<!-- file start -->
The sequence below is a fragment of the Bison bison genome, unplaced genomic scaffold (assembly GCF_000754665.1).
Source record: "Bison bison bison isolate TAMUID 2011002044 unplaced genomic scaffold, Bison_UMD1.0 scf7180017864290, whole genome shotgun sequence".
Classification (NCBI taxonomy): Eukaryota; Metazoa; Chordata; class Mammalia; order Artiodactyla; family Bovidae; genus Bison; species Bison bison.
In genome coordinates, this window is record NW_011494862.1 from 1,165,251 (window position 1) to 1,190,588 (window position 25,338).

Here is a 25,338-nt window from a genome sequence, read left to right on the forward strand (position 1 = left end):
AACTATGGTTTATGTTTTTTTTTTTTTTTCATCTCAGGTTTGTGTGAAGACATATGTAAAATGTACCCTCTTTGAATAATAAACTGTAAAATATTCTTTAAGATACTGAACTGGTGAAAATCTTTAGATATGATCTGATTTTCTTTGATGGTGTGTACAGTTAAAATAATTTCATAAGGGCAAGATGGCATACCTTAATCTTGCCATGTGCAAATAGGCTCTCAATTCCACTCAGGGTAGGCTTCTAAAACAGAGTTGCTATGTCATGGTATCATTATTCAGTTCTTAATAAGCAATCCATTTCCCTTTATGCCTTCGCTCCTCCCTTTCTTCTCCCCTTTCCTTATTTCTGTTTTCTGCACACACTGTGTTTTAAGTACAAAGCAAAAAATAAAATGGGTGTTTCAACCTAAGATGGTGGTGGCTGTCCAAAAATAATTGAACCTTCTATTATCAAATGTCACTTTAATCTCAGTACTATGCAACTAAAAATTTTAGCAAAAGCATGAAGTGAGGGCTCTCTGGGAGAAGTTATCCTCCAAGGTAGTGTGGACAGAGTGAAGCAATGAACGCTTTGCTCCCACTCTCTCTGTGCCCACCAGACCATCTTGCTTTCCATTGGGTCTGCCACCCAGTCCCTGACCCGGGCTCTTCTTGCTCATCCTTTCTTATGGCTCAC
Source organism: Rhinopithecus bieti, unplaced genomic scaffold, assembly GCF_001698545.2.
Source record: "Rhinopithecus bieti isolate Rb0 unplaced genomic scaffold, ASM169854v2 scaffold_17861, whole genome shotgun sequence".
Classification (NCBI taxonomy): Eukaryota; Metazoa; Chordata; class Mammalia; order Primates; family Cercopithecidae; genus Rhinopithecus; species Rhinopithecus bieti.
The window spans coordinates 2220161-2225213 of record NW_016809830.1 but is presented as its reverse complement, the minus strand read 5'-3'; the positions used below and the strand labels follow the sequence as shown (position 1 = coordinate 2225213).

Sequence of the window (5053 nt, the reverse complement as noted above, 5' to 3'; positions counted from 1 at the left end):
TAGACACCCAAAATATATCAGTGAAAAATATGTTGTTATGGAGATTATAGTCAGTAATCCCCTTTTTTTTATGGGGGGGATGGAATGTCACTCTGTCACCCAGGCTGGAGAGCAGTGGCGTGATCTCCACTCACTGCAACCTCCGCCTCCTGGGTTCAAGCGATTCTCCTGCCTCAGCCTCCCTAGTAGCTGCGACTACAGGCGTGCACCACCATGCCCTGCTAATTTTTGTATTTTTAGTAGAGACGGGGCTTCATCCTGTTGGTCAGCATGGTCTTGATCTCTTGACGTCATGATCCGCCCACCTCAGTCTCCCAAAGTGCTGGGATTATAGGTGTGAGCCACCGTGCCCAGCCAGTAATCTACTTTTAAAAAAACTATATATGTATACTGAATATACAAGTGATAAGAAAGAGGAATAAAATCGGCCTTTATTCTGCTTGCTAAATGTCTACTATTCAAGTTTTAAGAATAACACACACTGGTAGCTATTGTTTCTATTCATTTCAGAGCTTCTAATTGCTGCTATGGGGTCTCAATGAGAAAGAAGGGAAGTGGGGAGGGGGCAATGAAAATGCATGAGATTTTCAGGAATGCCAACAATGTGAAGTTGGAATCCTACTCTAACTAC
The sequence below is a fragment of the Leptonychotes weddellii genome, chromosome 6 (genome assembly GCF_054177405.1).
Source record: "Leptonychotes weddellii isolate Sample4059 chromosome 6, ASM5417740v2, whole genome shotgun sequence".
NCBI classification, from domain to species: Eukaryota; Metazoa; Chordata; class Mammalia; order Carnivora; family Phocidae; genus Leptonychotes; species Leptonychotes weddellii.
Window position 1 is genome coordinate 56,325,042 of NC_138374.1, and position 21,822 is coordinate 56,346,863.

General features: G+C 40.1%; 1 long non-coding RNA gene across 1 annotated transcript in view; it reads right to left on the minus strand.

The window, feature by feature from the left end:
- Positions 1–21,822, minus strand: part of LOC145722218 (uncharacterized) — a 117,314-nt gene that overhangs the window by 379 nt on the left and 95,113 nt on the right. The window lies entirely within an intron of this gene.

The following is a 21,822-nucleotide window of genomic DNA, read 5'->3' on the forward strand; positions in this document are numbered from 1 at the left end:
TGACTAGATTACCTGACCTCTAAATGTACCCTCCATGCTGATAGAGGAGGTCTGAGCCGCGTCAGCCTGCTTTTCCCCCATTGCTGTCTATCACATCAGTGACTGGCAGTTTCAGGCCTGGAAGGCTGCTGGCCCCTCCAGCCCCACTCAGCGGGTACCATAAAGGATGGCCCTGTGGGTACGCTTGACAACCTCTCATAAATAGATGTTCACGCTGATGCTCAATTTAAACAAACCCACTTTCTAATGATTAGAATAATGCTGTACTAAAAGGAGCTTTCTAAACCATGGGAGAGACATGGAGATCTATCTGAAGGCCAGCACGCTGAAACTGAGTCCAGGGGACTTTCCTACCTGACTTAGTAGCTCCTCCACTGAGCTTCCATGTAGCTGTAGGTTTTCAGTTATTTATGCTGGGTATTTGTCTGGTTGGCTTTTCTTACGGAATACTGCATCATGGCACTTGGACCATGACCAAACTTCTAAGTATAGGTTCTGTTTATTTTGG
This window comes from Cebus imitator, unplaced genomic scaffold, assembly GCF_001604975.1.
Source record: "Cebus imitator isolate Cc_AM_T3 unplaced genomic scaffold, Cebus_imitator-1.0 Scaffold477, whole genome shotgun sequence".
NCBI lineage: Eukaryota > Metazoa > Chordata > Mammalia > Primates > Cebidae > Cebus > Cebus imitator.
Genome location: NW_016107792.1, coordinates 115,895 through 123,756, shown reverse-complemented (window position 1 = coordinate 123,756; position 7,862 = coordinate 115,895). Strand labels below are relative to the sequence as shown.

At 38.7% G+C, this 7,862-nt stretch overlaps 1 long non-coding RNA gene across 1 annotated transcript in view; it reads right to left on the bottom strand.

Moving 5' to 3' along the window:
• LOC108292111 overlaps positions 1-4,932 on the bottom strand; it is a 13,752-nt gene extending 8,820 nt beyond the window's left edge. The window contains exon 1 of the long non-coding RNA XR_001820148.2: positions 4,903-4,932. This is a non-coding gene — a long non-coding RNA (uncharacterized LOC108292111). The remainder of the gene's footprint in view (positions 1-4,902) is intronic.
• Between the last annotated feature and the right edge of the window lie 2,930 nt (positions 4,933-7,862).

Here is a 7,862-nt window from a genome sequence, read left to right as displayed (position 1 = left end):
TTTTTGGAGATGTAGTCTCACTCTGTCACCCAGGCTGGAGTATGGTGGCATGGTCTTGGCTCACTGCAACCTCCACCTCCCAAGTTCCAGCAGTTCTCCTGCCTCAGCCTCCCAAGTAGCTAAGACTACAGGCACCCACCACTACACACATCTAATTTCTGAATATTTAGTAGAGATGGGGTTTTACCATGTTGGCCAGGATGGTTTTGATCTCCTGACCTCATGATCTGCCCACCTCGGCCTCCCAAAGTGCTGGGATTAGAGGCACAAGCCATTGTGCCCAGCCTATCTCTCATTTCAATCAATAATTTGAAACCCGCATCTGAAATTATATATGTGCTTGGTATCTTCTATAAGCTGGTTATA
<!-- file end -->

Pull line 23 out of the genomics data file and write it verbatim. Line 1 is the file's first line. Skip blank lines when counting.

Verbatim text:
Source record: "Cebus imitator isolate Cc_AM_T3 unplaced genomic scaffold, Cebus_imitator-1.0 Scaffold477, whole genome shotgun sequence".